IG report TRANSCRIPT: The Last Word with Lawrence O’Donnell, 12/10/2019

Raja Krishnamoorthi, Richard Stengel


And you know it`s December because in December, they start markups at 7:00
p.m. because they`re watching the calendar tick down to the Christmas
recess. And whether it`s legislation or it turns out in this case
impeachment, they start processes at 7:00 p.m., and in the normal section
of the calendar, they just start in the next day at 10:00 a.m. But this is
– they`re getting a head start on what will become their work also on

RACHEL MADDOW, MSNBC HOST, “TRMS”: Yes, exactly. They set their meeting
dates for 7:00 tomorrow night and then 9:00 a.m. the next morning. Now, I
don`t know how long they`re going to go tomorrow night, but there might not
be all that much time between those two meetings.

O`DONNELL: Yes, and the – it`s kind of unlimited time when you get into
this markup mode normally, and everyone involved sort of has an incentive
to get it done as quickly as possible when you go into markup mode. But I
don`t know what the Republican incentive is going to be when the Judiciary
Committee convenes on this. They`ll apparently have an opportunity to try
to amend the articles of impeachment. Their amendments will be strike it,
strike the whole thing. And so, maybe it`ll be quick. Who knows?

MADDOW: It`s going to be parliamentary, my friend.


O`DONNELL: We`re going to have a member of Congress in our first
discussion here tonight to talk about what exactly he expects tomorrow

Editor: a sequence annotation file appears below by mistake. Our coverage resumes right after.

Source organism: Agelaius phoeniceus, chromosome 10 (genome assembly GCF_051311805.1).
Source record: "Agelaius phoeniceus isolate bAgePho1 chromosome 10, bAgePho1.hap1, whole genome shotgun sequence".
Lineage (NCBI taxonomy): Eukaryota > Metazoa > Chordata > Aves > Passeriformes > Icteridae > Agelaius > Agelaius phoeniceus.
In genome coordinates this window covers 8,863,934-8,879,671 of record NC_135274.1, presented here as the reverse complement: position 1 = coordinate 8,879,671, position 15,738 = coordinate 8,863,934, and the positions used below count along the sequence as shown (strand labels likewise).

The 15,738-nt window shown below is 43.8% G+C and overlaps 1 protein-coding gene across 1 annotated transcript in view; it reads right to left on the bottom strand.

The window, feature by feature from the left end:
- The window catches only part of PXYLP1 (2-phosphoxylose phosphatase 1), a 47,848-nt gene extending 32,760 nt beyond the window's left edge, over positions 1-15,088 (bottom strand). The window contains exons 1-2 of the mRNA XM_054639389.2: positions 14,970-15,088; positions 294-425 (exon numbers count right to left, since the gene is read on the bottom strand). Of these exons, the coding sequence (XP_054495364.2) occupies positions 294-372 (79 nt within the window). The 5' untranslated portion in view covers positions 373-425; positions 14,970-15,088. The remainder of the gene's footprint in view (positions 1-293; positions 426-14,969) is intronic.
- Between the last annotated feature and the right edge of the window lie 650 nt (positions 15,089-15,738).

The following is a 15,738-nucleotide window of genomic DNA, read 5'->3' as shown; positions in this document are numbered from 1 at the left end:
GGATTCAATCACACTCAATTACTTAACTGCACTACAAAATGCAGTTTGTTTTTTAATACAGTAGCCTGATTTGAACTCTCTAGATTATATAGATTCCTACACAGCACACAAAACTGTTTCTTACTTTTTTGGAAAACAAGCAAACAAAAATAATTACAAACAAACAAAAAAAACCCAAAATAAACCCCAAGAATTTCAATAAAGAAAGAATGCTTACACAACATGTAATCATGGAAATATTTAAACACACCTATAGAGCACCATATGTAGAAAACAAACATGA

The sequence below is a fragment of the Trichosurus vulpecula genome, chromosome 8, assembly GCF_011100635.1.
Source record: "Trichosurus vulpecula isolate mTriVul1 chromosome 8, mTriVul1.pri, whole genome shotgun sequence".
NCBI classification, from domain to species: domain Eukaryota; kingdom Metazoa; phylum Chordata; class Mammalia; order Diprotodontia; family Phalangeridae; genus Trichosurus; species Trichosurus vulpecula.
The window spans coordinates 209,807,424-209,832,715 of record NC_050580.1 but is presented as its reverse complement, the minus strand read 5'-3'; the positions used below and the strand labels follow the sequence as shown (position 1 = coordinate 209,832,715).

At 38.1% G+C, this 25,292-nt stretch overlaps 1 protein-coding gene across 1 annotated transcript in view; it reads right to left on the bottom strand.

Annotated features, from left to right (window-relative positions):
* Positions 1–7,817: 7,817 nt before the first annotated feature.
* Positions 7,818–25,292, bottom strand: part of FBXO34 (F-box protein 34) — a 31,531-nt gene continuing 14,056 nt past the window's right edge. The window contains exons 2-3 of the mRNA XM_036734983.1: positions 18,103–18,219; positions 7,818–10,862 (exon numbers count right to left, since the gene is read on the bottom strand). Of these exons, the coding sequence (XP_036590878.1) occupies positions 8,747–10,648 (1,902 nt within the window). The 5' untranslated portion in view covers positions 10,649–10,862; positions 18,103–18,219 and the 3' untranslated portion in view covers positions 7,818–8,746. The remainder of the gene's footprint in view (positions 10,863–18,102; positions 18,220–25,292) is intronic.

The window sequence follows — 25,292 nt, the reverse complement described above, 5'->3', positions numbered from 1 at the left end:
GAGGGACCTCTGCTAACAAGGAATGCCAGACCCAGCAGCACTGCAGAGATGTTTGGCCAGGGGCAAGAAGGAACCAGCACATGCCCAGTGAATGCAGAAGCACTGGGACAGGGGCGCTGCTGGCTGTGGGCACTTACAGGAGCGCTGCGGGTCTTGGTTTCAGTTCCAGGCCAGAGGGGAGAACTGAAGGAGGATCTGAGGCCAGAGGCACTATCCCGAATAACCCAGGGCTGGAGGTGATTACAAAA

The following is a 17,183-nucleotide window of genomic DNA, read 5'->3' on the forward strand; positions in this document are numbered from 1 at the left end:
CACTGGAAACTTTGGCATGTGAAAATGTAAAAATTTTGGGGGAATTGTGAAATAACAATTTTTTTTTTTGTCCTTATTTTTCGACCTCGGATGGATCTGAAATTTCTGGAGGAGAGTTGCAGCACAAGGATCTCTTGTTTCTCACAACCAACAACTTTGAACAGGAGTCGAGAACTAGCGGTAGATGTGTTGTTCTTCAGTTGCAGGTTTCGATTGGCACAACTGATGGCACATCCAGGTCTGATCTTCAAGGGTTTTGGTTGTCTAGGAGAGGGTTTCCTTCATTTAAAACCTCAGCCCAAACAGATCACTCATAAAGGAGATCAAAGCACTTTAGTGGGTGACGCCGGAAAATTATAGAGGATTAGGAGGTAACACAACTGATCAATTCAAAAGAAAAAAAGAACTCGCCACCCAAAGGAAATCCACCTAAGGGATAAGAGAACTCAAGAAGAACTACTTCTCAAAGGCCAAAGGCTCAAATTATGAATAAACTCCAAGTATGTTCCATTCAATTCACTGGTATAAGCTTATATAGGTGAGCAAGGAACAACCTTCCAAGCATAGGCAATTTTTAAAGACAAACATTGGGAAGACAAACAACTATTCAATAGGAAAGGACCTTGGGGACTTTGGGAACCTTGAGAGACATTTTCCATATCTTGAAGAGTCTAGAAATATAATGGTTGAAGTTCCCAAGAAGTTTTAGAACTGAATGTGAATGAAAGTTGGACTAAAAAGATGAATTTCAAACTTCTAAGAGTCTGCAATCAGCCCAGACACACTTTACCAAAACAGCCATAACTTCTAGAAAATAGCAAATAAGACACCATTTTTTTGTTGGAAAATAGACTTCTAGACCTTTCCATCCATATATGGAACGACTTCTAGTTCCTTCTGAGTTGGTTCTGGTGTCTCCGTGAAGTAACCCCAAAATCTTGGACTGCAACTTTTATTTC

night as the Judiciary Committee goes forward.

MADDOW: Well done. Thanks, my friend.

O`DONNELL: Thank you, Rachel.

Well, on the day articles of impeachment were introduced against Donald
Trump, he gave Russia`s foreign minister what he continues to refuse to
give to the president of Ukraine, an Oval Office meeting. We`ll discuss
that meeting at the end of this hour. The former undersecretary of state,
Rick Stengel, and John Heilemann.

The last time Donald Trump met with the Russian foreign minister in the
Oval Office, it was the day after President Trump fired FBI Director James
Comey. This time, the day after Donald Trump`s meeting with the Russian
foreign minister, the House of Representatives is going to be debating
articles of impeachment against Donald Trump.

Donald Trump did not quite make it to a thousand days in office before the
House of Representatives began an impeachment inquiry against Donald Trump.
And now, 1,054 days into the Trump presidency, the House of Representatives
has put it in writing, he betrayed the nation. He`s a threat to national
security and the Constitution, and he will remain a threat to the
Constitution if allowed to remain in office. All that appears in writing
now on this 1,054th day of the Trump presidency in articles of impeachment.

Most days in the lives of the members of House of Representatives in the
United States Senate are a blur of business as usual rushing from one
meeting to another, attending hearings not exciting enough for television,
squeezing time for campaign fund-raising where they can continue to hold